License to Operate or License to Lead Your Industry?

TAGS: transparency, pre-screen, license, fine print, clarity, business owner, legacy, Amy Wattles

Owning a small business is an ongoing challenge and requires continuous attention on how to effectively conduct business. As an owner of an athletic performance center, it was painfully obvious right from the start that expertise in the field is not enough to translate into a thriving and growing business. There are many components that are integral to a successful business.

There are two options: having a license to operate OR having a license to lead your industry. Prior to the economic decline in 2008, consumers were looking for a good deal or value for their money when choosing where to conduct business and how to spend their money.

Since that time, consumer preference has changed. Consumers now want transparency with any business they deal with. What sets apart a business owner from a leader in the industry is transparency. We see it all the time here on elitefts.com.

Dave makes a point of being transparent in all things he does that might present an unclear or muddled perception of how he conducts business. That practice equates into consumer loyalty, support, and dollars. It makes sense, it is fair to say that most people are tired of dealing with shady people, businesses, or organizations. We want to know where we stand at all times and with those we choose to associate ourselves with.

Here are some tips I picked up at a small business forum I attended today:

Anyone can have a license to operate a business with the right paperwork, licenses, and fees filed with the local city and/or county. Choosing to operate as a leader in the industry is a different way to conduct business and requires more effort and responsibility.

1. Get rid of the fine print.

Get rid of the need for the fine print. If you're acting in a manner of honesty and transparency, you do not need fine print that can create an impression of being misleading, looking for a loop-hole or any other negative perception from the consumer.

2. Operate with clarity.

The litmus test here is can a ten-year-old grasp the message, marketing, or information from your business? If not, you need to work harder to create clarity so people are not mislead or misunderstand.

3. Be direct with people, don't beat around the bush.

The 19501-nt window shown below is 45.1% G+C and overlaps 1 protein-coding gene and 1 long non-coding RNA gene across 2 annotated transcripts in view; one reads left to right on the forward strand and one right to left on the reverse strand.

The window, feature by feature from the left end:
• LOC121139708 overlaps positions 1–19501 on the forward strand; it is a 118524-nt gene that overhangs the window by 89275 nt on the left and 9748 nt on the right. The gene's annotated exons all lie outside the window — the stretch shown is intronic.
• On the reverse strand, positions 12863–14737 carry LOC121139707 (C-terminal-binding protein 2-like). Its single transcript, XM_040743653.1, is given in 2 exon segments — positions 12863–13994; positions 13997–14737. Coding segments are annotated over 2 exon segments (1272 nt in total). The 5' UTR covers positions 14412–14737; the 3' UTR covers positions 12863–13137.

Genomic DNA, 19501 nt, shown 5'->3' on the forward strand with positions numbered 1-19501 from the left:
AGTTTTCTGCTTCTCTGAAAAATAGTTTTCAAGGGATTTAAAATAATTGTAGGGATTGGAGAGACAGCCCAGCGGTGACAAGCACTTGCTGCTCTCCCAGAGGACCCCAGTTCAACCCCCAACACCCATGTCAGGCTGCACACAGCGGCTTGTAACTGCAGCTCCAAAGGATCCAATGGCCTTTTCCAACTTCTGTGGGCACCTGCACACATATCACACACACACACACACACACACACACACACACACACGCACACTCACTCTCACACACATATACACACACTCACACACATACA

Say what you mean and mean what you say in messages you send to your customers, via spoken word, messages, marketing, etc.

This information applies directly to every member we bring in the door. Prior to meeting with a potential new client, we pre-screen the client via phone. Included in this process is making sure before the client comes in they understand what the monthly rates are and different membership options available. So when he/she does come in, the rates and terms are understood with full disclosure. NOT pre-screening clients is a waste of theirs and our time if the rates are beyond their budget or the services are not exactly what they were looking for.

Once the clients are pre-screened, an initial meeting/assessment is scheduled with part of that meeting being to sign up for a short-term or annual membership. At this point we have the client already understanding the rates and are still coming in the door ready to move forward with an informal agreement to the information provided. Otherwise they would not come to the meeting. From a dollar side that is excellent and precisely what our goal is.

However, we also provide an introductory rate for one month. It is our practice to encourage pre-screened clients to try that introductory rate so they are not locked into a commitment that might not be for them. This is comparable to a second tier of pre-screening the client. So after the phone pre-screening and the one-month trial membership, clients fully understand the services being offered, the rates, and how our training philosophy applies to their

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